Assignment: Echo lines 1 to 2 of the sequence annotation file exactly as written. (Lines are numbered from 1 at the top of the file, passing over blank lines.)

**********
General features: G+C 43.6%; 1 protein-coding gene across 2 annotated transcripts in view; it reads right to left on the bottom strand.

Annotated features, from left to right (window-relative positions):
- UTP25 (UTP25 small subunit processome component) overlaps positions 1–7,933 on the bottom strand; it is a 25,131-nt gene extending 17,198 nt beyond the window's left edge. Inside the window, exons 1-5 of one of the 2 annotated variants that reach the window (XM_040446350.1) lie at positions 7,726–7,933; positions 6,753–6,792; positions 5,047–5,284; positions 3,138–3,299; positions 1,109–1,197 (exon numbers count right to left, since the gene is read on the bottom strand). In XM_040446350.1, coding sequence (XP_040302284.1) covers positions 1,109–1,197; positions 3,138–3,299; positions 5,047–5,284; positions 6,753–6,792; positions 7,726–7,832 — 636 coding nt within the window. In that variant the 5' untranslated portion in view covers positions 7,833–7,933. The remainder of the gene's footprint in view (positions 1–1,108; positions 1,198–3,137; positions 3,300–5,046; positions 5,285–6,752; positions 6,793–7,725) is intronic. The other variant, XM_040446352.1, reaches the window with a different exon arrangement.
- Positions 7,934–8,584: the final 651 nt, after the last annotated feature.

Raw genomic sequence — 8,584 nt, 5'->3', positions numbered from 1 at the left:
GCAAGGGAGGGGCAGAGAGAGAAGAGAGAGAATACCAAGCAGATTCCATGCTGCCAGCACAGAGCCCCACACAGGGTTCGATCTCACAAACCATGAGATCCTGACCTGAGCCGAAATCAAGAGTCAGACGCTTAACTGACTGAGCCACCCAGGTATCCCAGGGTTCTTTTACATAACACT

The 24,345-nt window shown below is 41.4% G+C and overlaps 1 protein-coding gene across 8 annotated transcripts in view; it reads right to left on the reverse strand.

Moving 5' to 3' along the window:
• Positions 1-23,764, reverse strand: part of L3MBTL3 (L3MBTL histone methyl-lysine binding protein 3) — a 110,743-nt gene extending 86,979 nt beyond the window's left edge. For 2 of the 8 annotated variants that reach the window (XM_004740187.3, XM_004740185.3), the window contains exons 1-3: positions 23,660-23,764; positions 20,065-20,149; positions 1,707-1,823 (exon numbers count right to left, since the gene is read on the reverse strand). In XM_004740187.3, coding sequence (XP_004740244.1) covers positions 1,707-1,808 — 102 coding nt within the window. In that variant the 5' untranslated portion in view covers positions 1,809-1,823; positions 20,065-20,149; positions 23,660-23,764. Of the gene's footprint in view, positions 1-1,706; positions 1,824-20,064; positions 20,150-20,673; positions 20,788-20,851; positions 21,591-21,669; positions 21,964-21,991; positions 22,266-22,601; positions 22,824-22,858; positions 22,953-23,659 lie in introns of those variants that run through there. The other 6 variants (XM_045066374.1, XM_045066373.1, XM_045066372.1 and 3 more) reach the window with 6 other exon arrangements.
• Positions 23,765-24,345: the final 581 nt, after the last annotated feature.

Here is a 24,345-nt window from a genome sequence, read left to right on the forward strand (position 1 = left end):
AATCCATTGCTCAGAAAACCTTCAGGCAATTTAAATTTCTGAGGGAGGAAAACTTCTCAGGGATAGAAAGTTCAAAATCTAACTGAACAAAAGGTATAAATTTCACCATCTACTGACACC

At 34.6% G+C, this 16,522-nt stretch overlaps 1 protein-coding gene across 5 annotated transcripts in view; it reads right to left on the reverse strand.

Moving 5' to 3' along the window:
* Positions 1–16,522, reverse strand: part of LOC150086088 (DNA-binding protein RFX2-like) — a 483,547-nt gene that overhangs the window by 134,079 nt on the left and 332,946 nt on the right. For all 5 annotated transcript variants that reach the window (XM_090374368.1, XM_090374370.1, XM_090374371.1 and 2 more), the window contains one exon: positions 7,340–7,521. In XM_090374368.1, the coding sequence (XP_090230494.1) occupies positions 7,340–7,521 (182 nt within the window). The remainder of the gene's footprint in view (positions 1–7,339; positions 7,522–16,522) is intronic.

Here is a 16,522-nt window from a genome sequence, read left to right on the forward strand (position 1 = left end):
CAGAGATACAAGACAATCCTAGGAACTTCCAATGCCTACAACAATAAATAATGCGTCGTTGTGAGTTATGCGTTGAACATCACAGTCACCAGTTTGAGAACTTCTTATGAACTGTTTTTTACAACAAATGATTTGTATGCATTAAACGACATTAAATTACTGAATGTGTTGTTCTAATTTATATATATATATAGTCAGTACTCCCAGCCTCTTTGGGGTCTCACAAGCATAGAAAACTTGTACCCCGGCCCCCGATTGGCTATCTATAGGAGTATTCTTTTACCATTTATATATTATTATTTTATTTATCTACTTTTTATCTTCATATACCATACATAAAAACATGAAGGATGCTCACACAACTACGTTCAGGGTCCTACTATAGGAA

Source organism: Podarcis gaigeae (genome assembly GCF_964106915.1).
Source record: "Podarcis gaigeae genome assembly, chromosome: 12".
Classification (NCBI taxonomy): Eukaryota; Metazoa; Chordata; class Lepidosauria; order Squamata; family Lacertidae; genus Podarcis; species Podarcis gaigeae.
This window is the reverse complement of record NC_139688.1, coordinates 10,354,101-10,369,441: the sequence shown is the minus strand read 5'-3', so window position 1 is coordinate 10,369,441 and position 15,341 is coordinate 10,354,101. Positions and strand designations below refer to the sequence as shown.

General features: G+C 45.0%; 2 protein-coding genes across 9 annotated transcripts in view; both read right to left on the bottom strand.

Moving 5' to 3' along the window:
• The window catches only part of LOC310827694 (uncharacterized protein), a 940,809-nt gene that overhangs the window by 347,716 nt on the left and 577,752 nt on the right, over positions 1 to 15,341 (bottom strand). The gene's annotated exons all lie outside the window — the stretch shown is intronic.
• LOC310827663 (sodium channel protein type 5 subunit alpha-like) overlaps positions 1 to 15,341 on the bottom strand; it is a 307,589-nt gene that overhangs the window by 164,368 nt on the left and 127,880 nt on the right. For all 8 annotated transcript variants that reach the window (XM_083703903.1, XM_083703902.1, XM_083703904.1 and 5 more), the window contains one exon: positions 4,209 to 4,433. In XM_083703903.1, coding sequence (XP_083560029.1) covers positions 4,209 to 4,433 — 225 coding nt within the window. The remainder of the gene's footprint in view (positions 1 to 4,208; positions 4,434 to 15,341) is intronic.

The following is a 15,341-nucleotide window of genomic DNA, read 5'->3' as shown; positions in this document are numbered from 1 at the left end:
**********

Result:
General features: G+C 43.6%; 1 protein-coding gene across 2 annotated transcripts in view; it reads right to left on the bottom strand.

Annotated features, from left to right (window-relative positions):